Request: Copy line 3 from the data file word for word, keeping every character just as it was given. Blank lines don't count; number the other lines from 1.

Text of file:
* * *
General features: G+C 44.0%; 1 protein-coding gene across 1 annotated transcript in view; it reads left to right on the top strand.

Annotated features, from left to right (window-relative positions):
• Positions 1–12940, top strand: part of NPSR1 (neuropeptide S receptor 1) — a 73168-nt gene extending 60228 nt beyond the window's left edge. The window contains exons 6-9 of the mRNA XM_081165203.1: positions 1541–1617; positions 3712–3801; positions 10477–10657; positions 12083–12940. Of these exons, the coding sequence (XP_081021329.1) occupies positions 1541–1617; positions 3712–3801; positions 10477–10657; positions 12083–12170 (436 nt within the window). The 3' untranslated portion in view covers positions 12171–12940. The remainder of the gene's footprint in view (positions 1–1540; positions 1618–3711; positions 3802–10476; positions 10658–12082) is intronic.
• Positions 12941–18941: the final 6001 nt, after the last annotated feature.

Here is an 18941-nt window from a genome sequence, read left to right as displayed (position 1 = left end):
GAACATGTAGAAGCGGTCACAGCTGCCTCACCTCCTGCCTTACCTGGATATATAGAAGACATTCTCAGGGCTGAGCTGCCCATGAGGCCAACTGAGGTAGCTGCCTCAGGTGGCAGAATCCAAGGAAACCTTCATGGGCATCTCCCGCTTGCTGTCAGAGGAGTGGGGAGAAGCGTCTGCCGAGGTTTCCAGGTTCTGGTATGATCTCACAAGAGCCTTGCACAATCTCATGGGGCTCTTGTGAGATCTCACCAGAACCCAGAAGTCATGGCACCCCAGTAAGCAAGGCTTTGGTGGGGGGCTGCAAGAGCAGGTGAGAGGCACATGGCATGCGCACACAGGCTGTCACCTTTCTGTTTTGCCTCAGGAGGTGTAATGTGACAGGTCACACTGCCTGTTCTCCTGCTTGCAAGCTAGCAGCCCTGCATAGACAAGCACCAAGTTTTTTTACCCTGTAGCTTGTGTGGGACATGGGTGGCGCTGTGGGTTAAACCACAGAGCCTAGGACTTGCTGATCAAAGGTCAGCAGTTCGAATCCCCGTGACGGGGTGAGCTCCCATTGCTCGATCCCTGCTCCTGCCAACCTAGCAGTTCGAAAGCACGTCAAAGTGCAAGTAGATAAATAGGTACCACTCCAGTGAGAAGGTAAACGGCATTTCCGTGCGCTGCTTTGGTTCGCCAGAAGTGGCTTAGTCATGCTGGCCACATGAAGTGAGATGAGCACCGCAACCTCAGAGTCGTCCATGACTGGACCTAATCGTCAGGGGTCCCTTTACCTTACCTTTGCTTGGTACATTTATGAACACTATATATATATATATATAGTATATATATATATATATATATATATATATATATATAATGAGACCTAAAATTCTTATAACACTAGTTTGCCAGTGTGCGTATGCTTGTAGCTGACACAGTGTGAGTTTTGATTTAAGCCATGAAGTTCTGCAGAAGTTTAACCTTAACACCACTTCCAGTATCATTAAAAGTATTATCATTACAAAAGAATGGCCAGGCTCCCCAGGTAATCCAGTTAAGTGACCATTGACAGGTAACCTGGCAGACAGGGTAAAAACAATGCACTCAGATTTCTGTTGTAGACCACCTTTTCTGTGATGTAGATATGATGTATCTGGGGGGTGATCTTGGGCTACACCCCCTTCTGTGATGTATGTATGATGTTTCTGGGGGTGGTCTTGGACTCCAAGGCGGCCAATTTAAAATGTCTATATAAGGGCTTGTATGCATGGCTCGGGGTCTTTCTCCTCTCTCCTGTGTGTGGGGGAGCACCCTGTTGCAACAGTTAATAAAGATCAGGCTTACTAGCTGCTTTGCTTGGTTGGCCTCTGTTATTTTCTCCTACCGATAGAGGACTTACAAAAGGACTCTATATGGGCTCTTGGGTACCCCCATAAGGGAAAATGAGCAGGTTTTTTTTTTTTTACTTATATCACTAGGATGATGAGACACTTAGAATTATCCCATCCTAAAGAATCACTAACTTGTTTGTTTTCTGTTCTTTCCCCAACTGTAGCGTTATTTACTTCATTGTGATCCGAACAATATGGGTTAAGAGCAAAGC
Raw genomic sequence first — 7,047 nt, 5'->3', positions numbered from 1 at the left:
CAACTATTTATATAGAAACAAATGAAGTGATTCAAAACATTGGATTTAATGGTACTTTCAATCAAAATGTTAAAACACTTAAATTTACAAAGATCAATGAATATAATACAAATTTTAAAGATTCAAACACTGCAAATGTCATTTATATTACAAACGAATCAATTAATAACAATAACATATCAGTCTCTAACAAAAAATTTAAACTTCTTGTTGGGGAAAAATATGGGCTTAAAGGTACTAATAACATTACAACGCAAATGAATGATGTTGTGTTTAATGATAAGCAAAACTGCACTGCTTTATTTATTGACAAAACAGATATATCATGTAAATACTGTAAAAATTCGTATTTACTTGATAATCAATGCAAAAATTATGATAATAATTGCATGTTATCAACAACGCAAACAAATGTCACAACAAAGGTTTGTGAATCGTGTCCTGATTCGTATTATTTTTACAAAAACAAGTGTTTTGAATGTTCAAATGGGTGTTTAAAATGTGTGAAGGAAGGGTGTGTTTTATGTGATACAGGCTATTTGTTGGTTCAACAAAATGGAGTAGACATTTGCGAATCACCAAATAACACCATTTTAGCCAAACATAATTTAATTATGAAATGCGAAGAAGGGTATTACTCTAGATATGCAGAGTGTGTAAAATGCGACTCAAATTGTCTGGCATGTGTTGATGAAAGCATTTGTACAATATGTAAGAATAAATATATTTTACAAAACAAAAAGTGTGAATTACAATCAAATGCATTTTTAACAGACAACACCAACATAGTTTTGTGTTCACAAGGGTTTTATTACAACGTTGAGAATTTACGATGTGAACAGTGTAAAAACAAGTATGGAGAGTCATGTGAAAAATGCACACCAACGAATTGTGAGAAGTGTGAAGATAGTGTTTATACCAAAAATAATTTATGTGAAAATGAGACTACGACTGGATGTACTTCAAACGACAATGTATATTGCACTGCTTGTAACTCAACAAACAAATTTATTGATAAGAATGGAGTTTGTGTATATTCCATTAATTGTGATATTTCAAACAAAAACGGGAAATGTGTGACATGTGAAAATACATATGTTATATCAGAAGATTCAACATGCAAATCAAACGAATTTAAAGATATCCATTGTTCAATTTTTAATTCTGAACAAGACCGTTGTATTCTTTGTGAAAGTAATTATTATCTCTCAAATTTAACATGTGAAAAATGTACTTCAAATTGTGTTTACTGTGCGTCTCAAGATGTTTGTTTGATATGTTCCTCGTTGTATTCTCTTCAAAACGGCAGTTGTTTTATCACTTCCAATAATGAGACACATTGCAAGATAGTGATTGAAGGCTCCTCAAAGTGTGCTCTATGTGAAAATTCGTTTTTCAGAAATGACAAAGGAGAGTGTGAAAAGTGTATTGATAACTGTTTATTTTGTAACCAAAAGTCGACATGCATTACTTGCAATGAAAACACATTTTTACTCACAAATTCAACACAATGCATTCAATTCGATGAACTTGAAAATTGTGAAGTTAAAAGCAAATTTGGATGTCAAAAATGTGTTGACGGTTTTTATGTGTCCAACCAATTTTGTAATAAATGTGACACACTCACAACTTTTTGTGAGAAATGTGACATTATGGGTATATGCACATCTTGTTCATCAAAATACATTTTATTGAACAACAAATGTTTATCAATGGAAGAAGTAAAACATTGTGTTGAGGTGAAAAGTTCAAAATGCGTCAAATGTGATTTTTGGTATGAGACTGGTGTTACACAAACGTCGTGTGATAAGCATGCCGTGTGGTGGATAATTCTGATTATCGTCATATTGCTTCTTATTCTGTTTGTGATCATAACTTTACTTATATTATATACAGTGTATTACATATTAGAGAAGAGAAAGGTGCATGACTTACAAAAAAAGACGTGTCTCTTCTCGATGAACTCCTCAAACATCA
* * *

• Positions 1–12940, top strand: part of NPSR1 (neuropeptide S receptor 1) — a 73168-nt gene extending 60228 nt beyond the window's left edge. The window contains exons 6-9 of the mRNA XM_081165203.1: positions 1541–1617; positions 3712–3801; positions 10477–10657; positions 12083–12940. Of these exons, the coding sequence (XP_081021329.1) occupies positions 1541–1617; positions 3712–3801; positions 10477–10657; positions 12083–12170 (436 nt within the window). The 3' untranslated portion in view covers positions 12171–12940. The remainder of the gene's footprint in view (positions 1–1540; positions 1618–3711; positions 3802–10476; positions 10658–12082) is intronic.